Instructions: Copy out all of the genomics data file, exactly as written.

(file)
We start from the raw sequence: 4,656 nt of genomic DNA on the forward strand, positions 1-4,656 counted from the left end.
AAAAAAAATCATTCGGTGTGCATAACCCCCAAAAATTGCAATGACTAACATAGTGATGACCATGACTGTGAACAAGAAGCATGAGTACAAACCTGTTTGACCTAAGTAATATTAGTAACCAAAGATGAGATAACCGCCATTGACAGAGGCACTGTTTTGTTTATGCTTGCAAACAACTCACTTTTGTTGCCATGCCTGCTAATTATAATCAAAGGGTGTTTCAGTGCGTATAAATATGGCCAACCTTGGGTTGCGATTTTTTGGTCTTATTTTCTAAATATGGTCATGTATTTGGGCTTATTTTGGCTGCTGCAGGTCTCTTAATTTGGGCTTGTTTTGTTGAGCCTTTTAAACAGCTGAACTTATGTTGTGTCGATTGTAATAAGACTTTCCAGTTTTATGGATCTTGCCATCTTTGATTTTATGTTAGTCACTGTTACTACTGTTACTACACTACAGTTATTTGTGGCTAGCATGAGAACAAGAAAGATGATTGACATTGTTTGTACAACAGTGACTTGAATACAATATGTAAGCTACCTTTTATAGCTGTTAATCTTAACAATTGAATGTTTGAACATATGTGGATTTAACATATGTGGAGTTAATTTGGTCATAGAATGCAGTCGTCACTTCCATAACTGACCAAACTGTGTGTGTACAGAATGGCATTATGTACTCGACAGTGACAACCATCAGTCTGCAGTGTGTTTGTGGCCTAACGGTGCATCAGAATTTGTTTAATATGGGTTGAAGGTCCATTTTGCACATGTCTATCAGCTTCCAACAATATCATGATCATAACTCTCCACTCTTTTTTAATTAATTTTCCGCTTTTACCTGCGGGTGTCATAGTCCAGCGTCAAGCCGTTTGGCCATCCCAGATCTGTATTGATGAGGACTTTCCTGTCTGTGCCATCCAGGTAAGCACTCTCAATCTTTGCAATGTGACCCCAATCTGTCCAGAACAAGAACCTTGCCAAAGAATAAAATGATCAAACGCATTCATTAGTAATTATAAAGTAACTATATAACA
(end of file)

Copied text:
We start from the raw sequence: 4,656 nt of genomic DNA on the forward strand, positions 1-4,656 counted from the left end.
AAAAAAAATCATTCGGTGTGCATAACCCCCAAAAATTGCAATGACTAACATAGTGATGACCATGACTGTGAACAAGAAGCATGAGTACAAACCTGTTTGACCTAAGTAATATTAGTAACCAAAGATGAGATAACCGCCATTGACAGAGGCACTGTTTTGTTTATGCTTGCAAACAACTCACTTTTGTTGCCATGCCTGCTAATTATAATCAAAGGGTGTTTCAGTGCGTATAAATATGGCCAACCTTGGGTTGCGATTTTTTGGTCTTATTTTCTAAATATGGTCATGTATTTGGGCTTATTTTGGCTGCTGCAGGTCTCTTAATTTGGGCTTGTTTTGTTGAGCCTTTTAAACAGCTGAACTTATGTTGTGTCGATTGTAATAAGACTTTCCAGTTTTATGGATCTTGCCATCTTTGATTTTATGTTAGTCACTGTTACTACTGTTACTACACTACAGTTATTTGTGGCTAGCATGAGAACAAGAAAGATGATTGACATTGTTTGTACAACAGTGACTTGAATACAATATGTAAGCTACCTTTTATAGCTGTTAATCTTAACAATTGAATGTTTGAACATATGTGGATTTAACATATGTGGAGTTAATTTGGTCATAGAATGCAGTCGTCACTTCCATAACTGACCAAACTGTGTGTGTACAGAATGGCATTATGTACTCGACAGTGACAACCATCAGTCTGCAGTGTGTTTGTGGCCTAACGGTGCATCAGAATTTGTTTAATATGGGTTGAAGGTCCATTTTGCACATGTCTATCAGCTTCCAACAATATCATGATCATAACTCTCCACTCTTTTTTAATTAATTTTCCGCTTTTACCTGCGGGTGTCATAGTCCAGCGTCAAGCCGTTTGGCCATCCCAGATCTGTATTGATGAGGACTTTCCTGTCTGTGCCATCCAGGTAAGCACTCTCAATCTTTGCAATGTGACCCCAATCTGTCCAGAACAAGAACCTTGCCAAAGAATAAAATGATCAAACGCATTCATTAGTAATTATAAAGTAACTATATAACA